Michiana Chronicles: Vacation Misadventures and More
I don't know why we thought driving over 1500 miles round-trip to North Carolina with 4 dogs in a motorhome would be a good idea. Especially at the time when it's Africa-hot and Amazon-humid. This is our first trip in this motorhome and a first for me in general. I've never met the majority of my husband's family. His mom was one of 11 children, so that’s a lot of family. His Aunt Mabel was in poor health and we decided it was time to head to the little town of Prospect, NC. The first part of the trip was great. Then, we needed a place to pull over for a restroom break in our bathroom-on-wheels. But, the rest area had no parking spots. We left and somehow we got sidetracked and ended up on a narrow, twisting back road in West Virginia. The road had sheer drops on each side and no guardrails. That's concerning even when you're not in a 30 foot house on wheels. Every place that we thought we could turn around had posted signs with dire warnings. If someone is serious enough to spray paint a warning on a barrel and put it in their driveway, I'm going to heed that warning. Did I mention the GPS signal dropped? Over an hour later, we found our way out and got back on the road. A few hours later, we stopped at The Golden Arches for a break and suddenly things got very quiet. Our generator died. This is the generator that operates the roof air conditioner. It was 91 degrees that day. The unit had just been serviced so we called the people who serviced it. Apparently those things turn off when they get too hot and you have to adjust them for higher elevations. Who knew? During this time all four dogs started to rebel. As we waited for the generator to cool off, they started barking, knocking over water dishes and climbing on the dash. It was like a canine version of Lord of the Flies. So we gave them treats to gain control. Yes, we rewarded their terrible behavior. Our dogs really need stricter parents, but we’re not it. But, we were outnumbered, hot, and frustrated. That’s the only excuse I have for our lack of canine parenting. Eventually the generator came back on and we were back on the road. There was a lot of road construction. and when you're in a motorhome, those barriers that take you down to 2 lanes are too close for comfort. Especially when you're beside a semi. Speaking of semis, when one passes you, you'll enjoy the sensation of swaying and/or fishtailing. Again, who knew? Things were relatively calm until we realized the GPS had taken us into some territory that was not RV friendly. It was starting to quickly get dark. The GPS kept trying to send us down a sinister dirt road, but my husband wasn't buying it. He did a U-turn on a narrow dirt road. I still don't know how, but it happened. Then the GPS signal was lost and so were we. After about an hour and a half we finally found civilization in the form of a gas station. I almost wept at the sight of fuel pumps. Now, it's around midnight. At this point, we called my husband's cousin to just give us directions. We're still 3 hours away. My husband forged ahead and we finally pulled up to his cousin's house around 3am. It ended up being a 19 hour trip. To our surprise, his cousin was on the front porch in a rocking chair, waiting for us. That sight was a balm for the soul.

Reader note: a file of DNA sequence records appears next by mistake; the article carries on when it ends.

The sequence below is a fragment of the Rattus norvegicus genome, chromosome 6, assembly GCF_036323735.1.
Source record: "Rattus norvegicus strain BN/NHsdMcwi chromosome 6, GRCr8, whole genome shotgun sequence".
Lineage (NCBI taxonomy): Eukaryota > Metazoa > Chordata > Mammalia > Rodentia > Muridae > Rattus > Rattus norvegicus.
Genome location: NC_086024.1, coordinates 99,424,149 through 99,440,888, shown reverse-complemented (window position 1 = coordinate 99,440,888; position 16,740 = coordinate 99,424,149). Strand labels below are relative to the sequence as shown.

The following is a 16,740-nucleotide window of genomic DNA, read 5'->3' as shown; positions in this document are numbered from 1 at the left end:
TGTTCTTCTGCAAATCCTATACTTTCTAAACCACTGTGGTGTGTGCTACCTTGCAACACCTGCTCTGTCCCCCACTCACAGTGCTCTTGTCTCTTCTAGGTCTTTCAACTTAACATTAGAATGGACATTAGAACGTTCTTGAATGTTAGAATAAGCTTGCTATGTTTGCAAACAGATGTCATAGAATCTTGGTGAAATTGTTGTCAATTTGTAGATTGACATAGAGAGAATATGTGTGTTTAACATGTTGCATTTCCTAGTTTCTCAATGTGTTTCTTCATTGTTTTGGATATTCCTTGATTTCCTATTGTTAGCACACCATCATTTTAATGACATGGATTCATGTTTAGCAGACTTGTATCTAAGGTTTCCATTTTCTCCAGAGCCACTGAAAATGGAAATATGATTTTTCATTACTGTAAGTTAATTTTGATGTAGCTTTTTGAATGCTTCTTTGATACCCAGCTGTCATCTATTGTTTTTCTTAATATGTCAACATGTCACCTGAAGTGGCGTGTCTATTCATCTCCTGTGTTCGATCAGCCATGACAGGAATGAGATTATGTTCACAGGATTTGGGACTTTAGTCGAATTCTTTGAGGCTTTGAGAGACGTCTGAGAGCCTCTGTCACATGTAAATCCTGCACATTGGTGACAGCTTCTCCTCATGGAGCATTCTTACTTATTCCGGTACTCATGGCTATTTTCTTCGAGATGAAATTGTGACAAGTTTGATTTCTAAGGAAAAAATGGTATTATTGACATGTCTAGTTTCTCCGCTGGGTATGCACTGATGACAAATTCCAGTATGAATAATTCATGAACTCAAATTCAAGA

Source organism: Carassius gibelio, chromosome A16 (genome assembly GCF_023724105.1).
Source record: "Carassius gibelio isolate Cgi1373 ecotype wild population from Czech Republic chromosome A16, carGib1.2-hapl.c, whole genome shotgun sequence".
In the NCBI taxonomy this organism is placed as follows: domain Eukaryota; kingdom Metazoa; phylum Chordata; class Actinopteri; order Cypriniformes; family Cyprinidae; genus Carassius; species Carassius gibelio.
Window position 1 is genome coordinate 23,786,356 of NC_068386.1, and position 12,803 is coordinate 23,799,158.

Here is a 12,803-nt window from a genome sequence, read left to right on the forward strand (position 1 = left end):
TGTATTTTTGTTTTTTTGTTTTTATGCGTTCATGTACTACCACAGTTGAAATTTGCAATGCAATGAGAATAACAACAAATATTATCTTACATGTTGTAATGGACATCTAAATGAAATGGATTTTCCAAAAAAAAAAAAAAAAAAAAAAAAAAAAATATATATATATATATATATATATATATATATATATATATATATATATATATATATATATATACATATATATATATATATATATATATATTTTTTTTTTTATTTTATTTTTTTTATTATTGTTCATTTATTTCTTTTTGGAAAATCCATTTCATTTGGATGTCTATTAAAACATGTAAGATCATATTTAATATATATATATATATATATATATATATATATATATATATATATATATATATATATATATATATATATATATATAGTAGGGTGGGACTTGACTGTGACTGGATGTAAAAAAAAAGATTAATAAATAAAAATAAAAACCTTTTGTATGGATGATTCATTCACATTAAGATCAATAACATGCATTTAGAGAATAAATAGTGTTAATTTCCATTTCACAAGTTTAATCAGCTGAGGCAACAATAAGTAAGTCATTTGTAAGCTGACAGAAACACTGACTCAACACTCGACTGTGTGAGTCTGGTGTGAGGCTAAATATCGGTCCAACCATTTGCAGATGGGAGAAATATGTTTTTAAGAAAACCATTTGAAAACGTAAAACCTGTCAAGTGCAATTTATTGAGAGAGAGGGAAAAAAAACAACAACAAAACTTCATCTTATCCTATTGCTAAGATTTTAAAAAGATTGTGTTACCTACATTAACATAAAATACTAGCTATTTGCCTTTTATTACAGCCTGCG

My husband's family made me feel right at home. The street where they live, and most of the town, is occupied only by family. My husband's cousin June and his wife, Ellen, took over the farm where my mother in law and all her siblings were raised. Their house is a place where everyone in the family seems to drop by and hang out. Ellen is one of those people who seems to always have food and sweet tea ready at a moment's notice. I'm not talking about sandwiches...but baked chicken, corn right off the cob, mac and cheese, collards and cabbage with something on it called chow-chow. It's a pickled relish. I liked it so much, she sent some home with us that she had canned. We did not starve while we were there. Plus, I found out some interesting stuff about the family I married into. In 1885, My husband's great grandfather, Rev. William Luther Moore was instrumental in enacting a North Carolina bill to establish the Croatan Indian Normal School in Robeson County. He was the principal and only teacher there for the first few years. That school is known today as the University of North Carolina at Pembroke. In 1964, the William Luther Moore Arts Building was dedicated in recognition for his contributions to his community and to his school. My husband's great grandmother, Mary Catherine Oxendine Moore, was the first female Native American teacher in the County.The most important thing was, we got to spend time with his Aunt Mable. After we got home, a week later, we found out that Mabel had passed. That message was loud and clear...don't wait to see people you love. What else did we learn? Well, that Cesar Millan, The Dog Whisperer, would be appalled by our dogs behavior and it’s completely our fault. The hardest lesson we learned? Pack an Atlas. GPS is a fickle mistress.
"Holiday Road" by Lindsey Buckingham as heard in the movie National Lampoon's Vacation.